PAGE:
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Taking Tampa by the Tale – Part I

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It started with a massive panic attack, followed by syncope – you know, a fainting spell.  No, not me. 

I was going to Tampa to start my low-residency MFA in creative writing, and my friend and travel wife (we’ll call her “Sandra”)  was coming along to enjoy ten days of rest and relaxation.  But it wasn’t starting out as very restful or relaxed for her.

She began panicking when we got in the security line at the airport and she saw the new 9/11 craziness that now involves a full-body scan and the removal of shoes, belts, coats, and any other potentially scary things we carry, like cell phones, loose change, and car keys. 

Then we got separated at the ID check.  Four lanes open for paper checking, and my line went fast.  Hers went slow.  Too slow. 

I lost track of her, sat down to put my shoes back on, and chatted with the guy next to me who was also putting his shoes back on.  Then I spotted her, waiting to reclaim her stuff, and she seemed a bit off, so I wandered over to help her, and she told me what happened.

She did something – she’s still not sure what – and the security guard began telling her, “To make things easier next time…” and then she pitched forward into the person in front of her in a dead faint.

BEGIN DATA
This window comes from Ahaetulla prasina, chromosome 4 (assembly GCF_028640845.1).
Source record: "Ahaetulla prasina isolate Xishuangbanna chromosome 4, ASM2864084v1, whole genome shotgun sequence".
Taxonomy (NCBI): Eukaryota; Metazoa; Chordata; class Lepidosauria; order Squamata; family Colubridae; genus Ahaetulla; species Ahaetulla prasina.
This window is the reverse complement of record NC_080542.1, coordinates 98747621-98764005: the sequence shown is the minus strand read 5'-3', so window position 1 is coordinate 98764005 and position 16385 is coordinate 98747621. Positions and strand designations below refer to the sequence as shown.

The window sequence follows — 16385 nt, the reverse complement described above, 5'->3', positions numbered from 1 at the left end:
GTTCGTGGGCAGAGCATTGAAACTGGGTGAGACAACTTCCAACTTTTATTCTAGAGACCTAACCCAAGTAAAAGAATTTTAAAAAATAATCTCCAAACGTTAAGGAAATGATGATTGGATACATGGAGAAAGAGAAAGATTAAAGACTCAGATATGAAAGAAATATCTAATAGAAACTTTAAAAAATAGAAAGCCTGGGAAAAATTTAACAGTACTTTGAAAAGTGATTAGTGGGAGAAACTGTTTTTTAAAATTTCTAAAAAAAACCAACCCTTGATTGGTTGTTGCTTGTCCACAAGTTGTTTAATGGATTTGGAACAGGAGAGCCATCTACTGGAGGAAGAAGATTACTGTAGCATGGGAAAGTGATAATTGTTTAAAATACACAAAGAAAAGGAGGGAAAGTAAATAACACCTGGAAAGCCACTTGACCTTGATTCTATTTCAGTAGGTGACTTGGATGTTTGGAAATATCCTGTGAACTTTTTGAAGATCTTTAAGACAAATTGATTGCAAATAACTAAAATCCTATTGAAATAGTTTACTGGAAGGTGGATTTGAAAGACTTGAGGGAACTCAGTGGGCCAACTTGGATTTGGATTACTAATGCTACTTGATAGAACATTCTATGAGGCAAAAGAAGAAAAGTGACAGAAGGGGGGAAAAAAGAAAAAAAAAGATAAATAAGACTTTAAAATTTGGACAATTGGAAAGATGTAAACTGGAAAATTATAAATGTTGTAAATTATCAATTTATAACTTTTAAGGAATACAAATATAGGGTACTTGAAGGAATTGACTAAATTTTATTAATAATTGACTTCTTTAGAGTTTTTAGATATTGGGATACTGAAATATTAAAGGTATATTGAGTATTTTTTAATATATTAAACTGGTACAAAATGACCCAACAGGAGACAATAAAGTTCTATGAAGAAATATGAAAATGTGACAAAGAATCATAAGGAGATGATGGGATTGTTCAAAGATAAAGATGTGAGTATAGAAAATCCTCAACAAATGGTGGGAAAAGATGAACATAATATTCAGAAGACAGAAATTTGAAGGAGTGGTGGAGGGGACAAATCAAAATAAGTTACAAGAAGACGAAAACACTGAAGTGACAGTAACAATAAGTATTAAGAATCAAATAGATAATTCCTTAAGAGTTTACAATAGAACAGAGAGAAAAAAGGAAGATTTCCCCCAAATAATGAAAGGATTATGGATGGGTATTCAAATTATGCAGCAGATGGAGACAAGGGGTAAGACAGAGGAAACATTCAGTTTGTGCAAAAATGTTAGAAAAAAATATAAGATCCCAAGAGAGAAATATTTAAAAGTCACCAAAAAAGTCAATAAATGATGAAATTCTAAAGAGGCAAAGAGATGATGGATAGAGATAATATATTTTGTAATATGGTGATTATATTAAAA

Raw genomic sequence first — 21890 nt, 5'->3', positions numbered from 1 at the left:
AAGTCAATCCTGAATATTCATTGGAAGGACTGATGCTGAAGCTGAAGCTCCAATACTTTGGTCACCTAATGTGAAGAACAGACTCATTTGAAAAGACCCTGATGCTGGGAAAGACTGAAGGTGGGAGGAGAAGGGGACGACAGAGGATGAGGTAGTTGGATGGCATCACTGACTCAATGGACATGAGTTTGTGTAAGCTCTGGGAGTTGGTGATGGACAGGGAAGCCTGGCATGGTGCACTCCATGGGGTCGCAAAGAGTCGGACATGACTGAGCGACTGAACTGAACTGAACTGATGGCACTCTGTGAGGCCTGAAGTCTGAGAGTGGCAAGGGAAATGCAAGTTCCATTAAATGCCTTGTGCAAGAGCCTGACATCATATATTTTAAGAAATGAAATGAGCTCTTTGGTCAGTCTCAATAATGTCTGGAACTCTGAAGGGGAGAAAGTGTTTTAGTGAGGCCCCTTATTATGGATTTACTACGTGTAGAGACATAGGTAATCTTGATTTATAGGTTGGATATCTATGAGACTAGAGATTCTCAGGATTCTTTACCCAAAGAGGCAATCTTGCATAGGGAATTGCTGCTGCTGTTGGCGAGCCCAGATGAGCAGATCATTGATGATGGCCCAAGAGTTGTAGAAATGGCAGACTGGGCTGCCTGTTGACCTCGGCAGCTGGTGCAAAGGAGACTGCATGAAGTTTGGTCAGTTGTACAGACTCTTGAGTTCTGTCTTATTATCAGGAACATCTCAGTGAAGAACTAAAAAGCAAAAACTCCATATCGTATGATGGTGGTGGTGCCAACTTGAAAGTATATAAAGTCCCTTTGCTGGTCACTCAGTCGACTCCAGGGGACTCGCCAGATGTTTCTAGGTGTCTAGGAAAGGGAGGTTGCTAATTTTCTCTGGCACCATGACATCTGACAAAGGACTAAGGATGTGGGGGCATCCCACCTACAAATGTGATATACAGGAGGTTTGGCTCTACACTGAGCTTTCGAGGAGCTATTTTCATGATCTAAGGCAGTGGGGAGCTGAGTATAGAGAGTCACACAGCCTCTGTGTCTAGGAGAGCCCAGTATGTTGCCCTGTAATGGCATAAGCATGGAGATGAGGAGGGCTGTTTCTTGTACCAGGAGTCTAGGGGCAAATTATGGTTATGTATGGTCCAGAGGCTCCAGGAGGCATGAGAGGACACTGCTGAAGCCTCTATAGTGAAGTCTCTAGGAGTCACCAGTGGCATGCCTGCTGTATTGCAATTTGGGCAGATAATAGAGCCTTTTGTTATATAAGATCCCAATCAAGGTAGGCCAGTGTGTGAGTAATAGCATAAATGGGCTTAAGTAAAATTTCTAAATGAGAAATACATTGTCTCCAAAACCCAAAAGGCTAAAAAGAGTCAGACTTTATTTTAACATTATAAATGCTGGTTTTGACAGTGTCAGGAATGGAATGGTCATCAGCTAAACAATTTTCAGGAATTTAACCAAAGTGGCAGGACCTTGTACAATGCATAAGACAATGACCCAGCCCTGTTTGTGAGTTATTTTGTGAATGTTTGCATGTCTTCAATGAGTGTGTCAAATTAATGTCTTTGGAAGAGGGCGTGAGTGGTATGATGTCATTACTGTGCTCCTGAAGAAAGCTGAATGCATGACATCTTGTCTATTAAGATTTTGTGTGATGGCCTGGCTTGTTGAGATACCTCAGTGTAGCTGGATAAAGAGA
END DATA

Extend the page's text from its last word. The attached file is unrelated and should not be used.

She woke back up, having wrenched her knee but managed to avoid hurting anyone she crashed into.  The security agent asked if she was okay, and began telling her, “To make things easier next time…”  But she still didn’t focus on what he was saying.

Then it was to the waiting place until we made it to Tampa….

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Why I love Verizon

So we canceled our Verizon DSL a while ago and moved to Comcast (foolish, I know…)

And yesterday, I got an email “bill” from them, telling me that we owed them a negative $10.66.  The same negative $10.66 that we had called to request as a refund several months ago.  Whatever.  I ignored it.

Then in today’s mail, we received two different pieces of mail from Verizon.

First up: the bill!

 

 

 

 

 

Then, right next to it in the mailbox, the refund check!

 

 

 

 

 

I guess maybe accounts receivable and accounts payable don’t talk to each other?

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Coming up next, leeches!

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By Deepestbluesea at en.wikipedia [Public domain], from Wikimedia Commons http://commons.wikimedia.org/wiki/File%3AThree_early_medicine_bottles.jpg

Autism has suffered its share of slings and arrows.

It was caused by refrigerator mothers.  Vaccines.  Rainy days.  Or, the easier solution, according to some, was that it didn’t exist at all and was just misbehaving children. 

Then it was all about how to cure it.  Hyperbaric chambers.  Chelation.  GFCF diets.  Jenny McCarthy. 

None of them worked.  Some of them were dangerous.

Some can be considered child abuse or endangerment.

Then today I learned about something so scary that I had to research it and write an article for it for the Examiner

MMS – Miracle Mineral Solution.  Basically, it’s a bleach enema.  The signs that it’s working, according to its adherents, are the same signs of poisoning from the bleach and are potentially fatal.